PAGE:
Spring Has Sprung - האביב הגיע
The days are getting longer and the weather is finally sunny with a light breeze and no clouds. The plants are starting to wake up. In our courtyard we have a bush with purple and white flowers. The English name of the shrub is ‘Yesterday, Today and Tomorrow’ - certainly not my favorite - but its Latin name is Brunfelsia latifolia - much nicer. In Hebrew it is called פלוריבונדה (Floribunda), mimicking the sound of the Latin name.
The shrub produces a heady, intoxicating fragrance, much like Jasmine. For the longest time I called it Jasmine until a friend pointed out that the flower shape was all wrong and the leaves weren't waxy enough. Our floribunda is especially sensitive. If it is moved it goes into hibernation for a year and does not produce flowers. It likes warm, not hot weather and it needs to be well watered but not saturated. I have learned to live with it on its terms so that I can enjoy its beauty.
So goes our life here. We have learned, and continue to learn how to adapt to sometimes overbearing circumstances - coping with a new country, a new system, a new language that we speak passably but will never master, and an entirely different sense of social space. I say "new" because Israel will forever be "new to us". We grew up somewhere else. We raised our children, somewhere else. Our families are somewhere else. We are in-comers. But we share this experience with hundreds of thousands, if not millions of others and it is rewarding to push ourselves beyond what is comfortable.
Last night on ליל פסח (Passover night) the whole Jewish world faced a similar challenge. Unable to gather together as we usually do - not usually actually - commanded to do - for the סדר (Seder) we struggled with new technology and yet managed to reinvent ourselves and our way of honoring an ancient practice.
For many families that technology was Zoom. We were nervous that it would be awkward and frankly, dreadful. But it was amazing (and I never use that word). Even my dear Mother-in-Law was able to join. We gathered cousins from across continents and the sheer fact that we were together made the familiar and tired, new again. We sang מה נשתנה (Four Questions) with vigor, albeit with an audio lag.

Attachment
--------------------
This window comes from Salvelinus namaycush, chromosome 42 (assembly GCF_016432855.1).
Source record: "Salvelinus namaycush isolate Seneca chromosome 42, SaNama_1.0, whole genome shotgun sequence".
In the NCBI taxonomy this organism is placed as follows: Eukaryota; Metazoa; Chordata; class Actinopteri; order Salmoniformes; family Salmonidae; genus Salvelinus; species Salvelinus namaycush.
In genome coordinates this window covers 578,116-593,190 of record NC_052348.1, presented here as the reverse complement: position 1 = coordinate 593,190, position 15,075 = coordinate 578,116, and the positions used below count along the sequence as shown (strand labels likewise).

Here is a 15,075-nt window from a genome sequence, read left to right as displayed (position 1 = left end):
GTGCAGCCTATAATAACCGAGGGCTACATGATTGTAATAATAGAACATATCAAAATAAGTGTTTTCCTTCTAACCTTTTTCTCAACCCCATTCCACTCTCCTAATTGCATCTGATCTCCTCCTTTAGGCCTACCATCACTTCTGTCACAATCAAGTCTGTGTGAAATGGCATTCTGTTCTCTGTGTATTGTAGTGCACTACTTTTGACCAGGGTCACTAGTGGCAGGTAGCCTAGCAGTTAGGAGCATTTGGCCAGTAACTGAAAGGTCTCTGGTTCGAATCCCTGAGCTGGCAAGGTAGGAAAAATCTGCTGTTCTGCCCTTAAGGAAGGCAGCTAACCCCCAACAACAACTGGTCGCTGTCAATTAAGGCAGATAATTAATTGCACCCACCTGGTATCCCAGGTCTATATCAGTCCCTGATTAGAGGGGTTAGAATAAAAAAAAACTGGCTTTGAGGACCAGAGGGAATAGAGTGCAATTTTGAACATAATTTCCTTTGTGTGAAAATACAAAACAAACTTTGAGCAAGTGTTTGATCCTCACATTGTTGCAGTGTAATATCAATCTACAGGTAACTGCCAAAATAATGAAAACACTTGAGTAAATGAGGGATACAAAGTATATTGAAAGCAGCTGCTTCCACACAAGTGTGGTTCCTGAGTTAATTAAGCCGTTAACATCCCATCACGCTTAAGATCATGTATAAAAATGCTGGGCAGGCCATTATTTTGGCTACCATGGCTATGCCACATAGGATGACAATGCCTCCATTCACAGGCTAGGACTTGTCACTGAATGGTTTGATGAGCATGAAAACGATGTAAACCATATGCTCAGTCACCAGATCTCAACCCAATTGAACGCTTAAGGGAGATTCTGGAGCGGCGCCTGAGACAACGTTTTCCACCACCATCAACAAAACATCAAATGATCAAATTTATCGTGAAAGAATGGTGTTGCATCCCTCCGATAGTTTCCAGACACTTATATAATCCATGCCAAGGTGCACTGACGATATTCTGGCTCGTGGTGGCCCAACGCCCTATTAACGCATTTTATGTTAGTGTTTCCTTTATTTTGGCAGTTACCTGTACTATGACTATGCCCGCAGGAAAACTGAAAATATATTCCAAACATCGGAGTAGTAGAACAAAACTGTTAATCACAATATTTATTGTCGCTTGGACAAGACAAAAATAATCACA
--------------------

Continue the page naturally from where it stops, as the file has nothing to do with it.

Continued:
When I woke up this morning and looked into the courtyard and saw the floribunda in full bloom I knew that spring had arrived. So today, I am moving on to lighter food. It is especially wise now in order to counteract the מצות (Matoh) and the make up for lack of green vegetables - which never make it into the Passover Cookbooks - during this holiday week.
As with all the recipes it will be also be published later under a Creative Commons License. The attribution is important to me. If you enjoy the soup, let me know and don't forget the shout-out.
NB - Heads up for the Ashkenazi crowd. This recipe is Kosher For Pesach according to the Sephardic rulings. if you now include קטניות (kitniyot - legumes, pulses, grains, etc.) in your Passover diet, then try it out!
BT's Green Spring Celebration
1 extra large leek
1 dark green zucchini
1 jalapeño chili
1 small bunch dino kale
2 1/2 cups (600 grams) frozen green peas
1/4 teaspoon nigella seeds
1/4 teaspoon whole coriander seeds
1/8 teaspoon black cardamom seeds
1 very small pinch fiori di finocchietto
1/2 teaspoon red chili flakes
2 tablespoons Arak (any anise liqueur)
2 tablespoons sunflower oil (or any light vegetable oil)
8 cups water
1 tablespoon kosher salt
3-6 grinds of black pepper to taste
Thoroughly wash leek, zucchini and kale
In a heavy gauge pot add oil and turn burner on to medium flame
When oil is hot add nigella seeds, coriander, cardamom and sauté for 1 minute
Slice jalapeño in rings including veins and seeds
Add jalapeño to pot and saute for 1 minute
Add leeks and cook until the whites become translucent - approx 6 minutes
Add zucchini and kale and continuing cooking for 4 more minutes stirring frequently
Add red chili flakes, fiori di finocchietto and salt and cook 1 minute
Add Arak and cook for 3 minutes to burn off alcohol
Add 3 grinds black pepper
Turn heat up to high and bring soup to a boil. When it reaches boiling, cover with lid and turn the burner down to low. Simmer for 20 minutes
When soup is cooked, remove from stove and let cool. When cool use a wand blender and purée
Add 3 more grinds of black pepper
Serve soup with chopped red basil and cilantro and a slice of lemon